It never rains but it pours. I have been steadily busy completing Phase II of my research project, A National ID Card by Stealth? The BC Services Card: Risks and Opportunities for Privacy, funded by the Privacy Commissioner of Canada. I am working on the project in partnership with the BC Civil Liberties Association, and in consultation with Andrew Clement, from the Faculty of Information at the University of Toronto.
Today I gave my first presentation on my findings (such as they are) to date, at the BC Information Summit 2012, hosted by the Freedom of Information and Privacy Association. It was very different from my usual presentations, riddled with dramatic images of surveillance technologies, riot porn and social movement protest. There is very little shock value in identity cards and privacy legislation. And no chance for swearing.
Still, and happily, the response was positive. I guess the privacy nightmare of mega-databases of personal information with undisclosed or inadequate access controls resonates. Our panel was pretty smashing, if I may say so: you can’t go wrong with the ever-dynamic Micheal Vonn, of the BCCLA, and Colin Bennett, Canada’s preeminent privacy researcher. You can check my slides here. And I saw BC’s privacy commissioner Elizabeth Denham taking notes – always a good sign.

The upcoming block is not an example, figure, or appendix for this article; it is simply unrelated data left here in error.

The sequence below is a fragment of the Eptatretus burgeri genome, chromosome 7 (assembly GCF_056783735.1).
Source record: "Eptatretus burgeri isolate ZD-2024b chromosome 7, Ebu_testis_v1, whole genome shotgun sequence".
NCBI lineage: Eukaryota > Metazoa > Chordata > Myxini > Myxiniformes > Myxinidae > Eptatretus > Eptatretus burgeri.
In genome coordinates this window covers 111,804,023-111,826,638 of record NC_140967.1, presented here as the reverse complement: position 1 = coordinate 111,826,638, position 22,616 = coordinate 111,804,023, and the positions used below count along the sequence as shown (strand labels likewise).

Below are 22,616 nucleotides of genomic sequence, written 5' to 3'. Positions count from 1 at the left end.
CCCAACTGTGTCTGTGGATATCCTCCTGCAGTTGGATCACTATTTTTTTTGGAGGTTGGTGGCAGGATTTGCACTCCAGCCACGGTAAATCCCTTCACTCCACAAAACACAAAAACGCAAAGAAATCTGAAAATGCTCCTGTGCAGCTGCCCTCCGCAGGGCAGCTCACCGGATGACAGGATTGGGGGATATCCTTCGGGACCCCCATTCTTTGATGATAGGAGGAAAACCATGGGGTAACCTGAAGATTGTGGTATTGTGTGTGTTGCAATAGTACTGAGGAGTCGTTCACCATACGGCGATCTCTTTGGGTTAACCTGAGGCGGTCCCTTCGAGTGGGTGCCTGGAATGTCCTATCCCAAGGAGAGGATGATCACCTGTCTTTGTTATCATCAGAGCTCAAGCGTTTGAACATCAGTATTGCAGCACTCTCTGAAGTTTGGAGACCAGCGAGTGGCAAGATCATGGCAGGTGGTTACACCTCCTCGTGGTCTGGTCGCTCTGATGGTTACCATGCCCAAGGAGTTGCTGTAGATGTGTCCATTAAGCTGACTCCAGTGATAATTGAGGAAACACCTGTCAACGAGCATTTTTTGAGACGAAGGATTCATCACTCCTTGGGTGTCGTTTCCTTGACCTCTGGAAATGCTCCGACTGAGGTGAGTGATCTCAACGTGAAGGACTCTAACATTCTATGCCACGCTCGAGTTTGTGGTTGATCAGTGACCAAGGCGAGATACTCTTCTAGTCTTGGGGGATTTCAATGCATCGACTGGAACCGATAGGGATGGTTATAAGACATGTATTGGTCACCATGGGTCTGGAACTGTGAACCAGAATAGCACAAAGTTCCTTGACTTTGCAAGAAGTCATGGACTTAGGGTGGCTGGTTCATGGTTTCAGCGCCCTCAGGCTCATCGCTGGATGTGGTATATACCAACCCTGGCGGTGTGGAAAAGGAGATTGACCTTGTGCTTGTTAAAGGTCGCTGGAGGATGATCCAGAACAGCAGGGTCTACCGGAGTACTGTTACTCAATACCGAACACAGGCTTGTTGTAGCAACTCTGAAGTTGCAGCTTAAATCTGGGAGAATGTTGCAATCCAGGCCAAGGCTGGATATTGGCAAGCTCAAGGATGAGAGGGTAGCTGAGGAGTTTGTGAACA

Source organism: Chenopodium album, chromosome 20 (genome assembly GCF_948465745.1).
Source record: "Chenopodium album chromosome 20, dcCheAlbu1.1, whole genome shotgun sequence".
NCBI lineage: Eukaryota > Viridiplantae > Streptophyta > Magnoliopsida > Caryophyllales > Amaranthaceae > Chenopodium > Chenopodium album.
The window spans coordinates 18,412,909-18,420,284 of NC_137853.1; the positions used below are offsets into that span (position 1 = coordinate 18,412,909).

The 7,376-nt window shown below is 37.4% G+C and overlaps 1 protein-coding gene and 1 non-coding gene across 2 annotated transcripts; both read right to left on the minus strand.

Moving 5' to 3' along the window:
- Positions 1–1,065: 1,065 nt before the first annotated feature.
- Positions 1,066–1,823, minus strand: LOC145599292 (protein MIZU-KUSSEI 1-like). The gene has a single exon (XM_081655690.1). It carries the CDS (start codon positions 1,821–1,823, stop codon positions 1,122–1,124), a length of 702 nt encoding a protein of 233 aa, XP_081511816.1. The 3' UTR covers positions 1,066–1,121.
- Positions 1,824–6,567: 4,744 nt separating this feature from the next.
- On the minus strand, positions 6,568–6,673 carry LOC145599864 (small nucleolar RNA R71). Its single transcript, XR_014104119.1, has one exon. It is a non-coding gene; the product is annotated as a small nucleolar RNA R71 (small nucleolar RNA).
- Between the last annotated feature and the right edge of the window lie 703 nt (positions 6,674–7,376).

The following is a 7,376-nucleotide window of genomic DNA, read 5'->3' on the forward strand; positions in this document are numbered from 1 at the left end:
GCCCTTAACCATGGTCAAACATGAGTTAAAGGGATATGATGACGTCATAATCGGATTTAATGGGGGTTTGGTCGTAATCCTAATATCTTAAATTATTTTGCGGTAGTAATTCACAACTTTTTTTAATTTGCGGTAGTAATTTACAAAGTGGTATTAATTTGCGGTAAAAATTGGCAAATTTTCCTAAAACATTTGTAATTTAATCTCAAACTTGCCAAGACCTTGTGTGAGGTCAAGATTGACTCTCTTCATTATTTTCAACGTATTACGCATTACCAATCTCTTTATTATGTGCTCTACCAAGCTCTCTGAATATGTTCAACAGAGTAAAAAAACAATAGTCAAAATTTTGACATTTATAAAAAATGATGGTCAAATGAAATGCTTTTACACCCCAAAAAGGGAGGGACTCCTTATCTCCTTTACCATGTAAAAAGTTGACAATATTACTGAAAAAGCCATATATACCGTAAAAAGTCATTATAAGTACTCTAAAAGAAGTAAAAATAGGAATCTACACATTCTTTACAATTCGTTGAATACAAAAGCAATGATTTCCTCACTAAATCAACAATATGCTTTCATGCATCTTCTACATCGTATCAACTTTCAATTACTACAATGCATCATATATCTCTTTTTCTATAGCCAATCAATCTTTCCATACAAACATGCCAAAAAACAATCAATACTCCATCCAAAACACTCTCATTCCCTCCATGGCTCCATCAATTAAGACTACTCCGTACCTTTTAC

Tomorrow I fly to Ottawa for back-to-back-to-back presentations: a guest lecture in Aaron Doyle’s third-year class on social movements (one of my favourite topics!); a paper presentation at Security & its Publics workshop; and a public talk.
And interrupting the preparation for this was a spate of CBC radio interviews yesterday on the privacy implications of the Kate Middleton semi-nude photos scandal. Well, it’s not a story of critical importance, but it’s a gig.
I have some academic writing deadlines upcoming as well: a chapter for a collection, to be published by UBC press, on the G20 (also a favourite topic) and another for a textbook, on tech activism and the Occupy movement. And I’m awaiting the publication of a couple other chapters, including the second edition of Josh Greenberg’s textbook Communication in Question. Exciting!
No rest for the wicked and all that…